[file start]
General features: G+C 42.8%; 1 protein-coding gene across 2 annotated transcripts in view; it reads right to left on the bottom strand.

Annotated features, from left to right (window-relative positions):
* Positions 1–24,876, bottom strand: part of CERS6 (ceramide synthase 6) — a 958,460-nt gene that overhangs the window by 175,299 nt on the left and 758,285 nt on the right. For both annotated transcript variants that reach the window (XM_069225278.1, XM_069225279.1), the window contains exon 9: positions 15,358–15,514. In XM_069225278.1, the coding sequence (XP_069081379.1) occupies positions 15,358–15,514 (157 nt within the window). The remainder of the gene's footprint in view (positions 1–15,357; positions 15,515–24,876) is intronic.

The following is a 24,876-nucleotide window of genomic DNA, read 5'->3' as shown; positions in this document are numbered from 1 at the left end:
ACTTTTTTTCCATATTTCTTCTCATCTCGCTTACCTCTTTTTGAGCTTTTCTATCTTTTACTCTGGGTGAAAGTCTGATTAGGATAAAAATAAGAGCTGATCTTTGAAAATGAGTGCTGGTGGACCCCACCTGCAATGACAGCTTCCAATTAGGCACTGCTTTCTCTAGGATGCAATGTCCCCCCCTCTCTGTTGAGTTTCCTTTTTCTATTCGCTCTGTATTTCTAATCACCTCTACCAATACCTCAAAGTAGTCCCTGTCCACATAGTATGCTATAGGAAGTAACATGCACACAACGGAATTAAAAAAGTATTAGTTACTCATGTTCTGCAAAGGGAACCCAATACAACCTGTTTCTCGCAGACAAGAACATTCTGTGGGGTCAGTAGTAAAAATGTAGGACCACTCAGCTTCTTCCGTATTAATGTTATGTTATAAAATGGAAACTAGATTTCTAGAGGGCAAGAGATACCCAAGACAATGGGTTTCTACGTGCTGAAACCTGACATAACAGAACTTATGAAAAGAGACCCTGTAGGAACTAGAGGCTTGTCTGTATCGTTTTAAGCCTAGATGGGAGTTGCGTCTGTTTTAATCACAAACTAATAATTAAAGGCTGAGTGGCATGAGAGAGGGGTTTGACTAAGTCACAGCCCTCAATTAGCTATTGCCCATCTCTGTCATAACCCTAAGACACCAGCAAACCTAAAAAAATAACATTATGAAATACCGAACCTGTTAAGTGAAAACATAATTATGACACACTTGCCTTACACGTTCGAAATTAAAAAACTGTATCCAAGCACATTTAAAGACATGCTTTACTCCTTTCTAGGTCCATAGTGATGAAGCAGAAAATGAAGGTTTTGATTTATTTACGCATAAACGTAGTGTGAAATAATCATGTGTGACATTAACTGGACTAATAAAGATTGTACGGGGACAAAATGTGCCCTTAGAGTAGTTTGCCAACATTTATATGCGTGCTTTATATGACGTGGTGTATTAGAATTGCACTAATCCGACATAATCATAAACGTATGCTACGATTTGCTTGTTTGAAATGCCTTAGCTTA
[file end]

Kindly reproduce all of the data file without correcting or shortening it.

General features: G+C 42.8%; 1 protein-coding gene across 2 annotated transcripts in view; it reads right to left on the bottom strand.

Annotated features, from left to right (window-relative positions):
* Positions 1–24,876, bottom strand: part of CERS6 (ceramide synthase 6) — a 958,460-nt gene that overhangs the window by 175,299 nt on the left and 758,285 nt on the right. For both annotated transcript variants that reach the window (XM_069225278.1, XM_069225279.1), the window contains exon 9: positions 15,358–15,514. In XM_069225278.1, the coding sequence (XP_069081379.1) occupies positions 15,358–15,514 (157 nt within the window). The remainder of the gene's footprint in view (positions 1–15,357; positions 15,515–24,876) is intronic.

The following is a 24,876-nucleotide window of genomic DNA, read 5'->3' as shown; positions in this document are numbered from 1 at the left end:
ACTTTTTTTCCATATTTCTTCTCATCTCGCTTACCTCTTTTTGAGCTTTTCTATCTTTTACTCTGGGTGAAAGTCTGATTAGGATAAAAATAAGAGCTGATCTTTGAAAATGAGTGCTGGTGGACCCCACCTGCAATGACAGCTTCCAATTAGGCACTGCTTTCTCTAGGATGCAATGTCCCCCCCTCTCTGTTGAGTTTCCTTTTTCTATTCGCTCTGTATTTCTAATCACCTCTACCAATACCTCAAAGTAGTCCCTGTCCACATAGTATGCTATAGGAAGTAACATGCACACAACGGAATTAAAAAAGTATTAGTTACTCATGTTCTGCAAAGGGAACCCAATACAACCTGTTTCTCGCAGACAAGAACATTCTGTGGGGTCAGTAGTAAAAATGTAGGACCACTCAGCTTCTTCCGTATTAATGTTATGTTATAAAATGGAAACTAGATTTCTAGAGGGCAAGAGATACCCAAGACAATGGGTTTCTACGTGCTGAAACCTGACATAACAGAACTTATGAAAAGAGACCCTGTAGGAACTAGAGGCTTGTCTGTATCGTTTTAAGCCTAGATGGGAGTTGCGTCTGTTTTAATCACAAACTAATAATTAAAGGCTGAGTGGCATGAGAGAGGGGTTTGACTAAGTCACAGCCCTCAATTAGCTATTGCCCATCTCTGTCATAACCCTAAGACACCAGCAAACCTAAAAAAATAACATTATGAAATACCGAACCTGTTAAGTGAAAACATAATTATGACACACTTGCCTTACACGTTCGAAATTAAAAAACTGTATCCAAGCACATTTAAAGACATGCTTTACTCCTTTCTAGGTCCATAGTGATGAAGCAGAAAATGAAGGTTTTGATTTATTTACGCATAAACGTAGTGTGAAATAATCATGTGTGACATTAACTGGACTAATAAAGATTGTACGGGGACAAAATGTGCCCTTAGAGTAGTTTGCCAACATTTATATGCGTGCTTTATATGACGTGGTGTATTAGAATTGCACTAATCCGACATAATCATAAACGTATGCTACGATTTGCTTGTTTGAAATGCCTTAGCTTA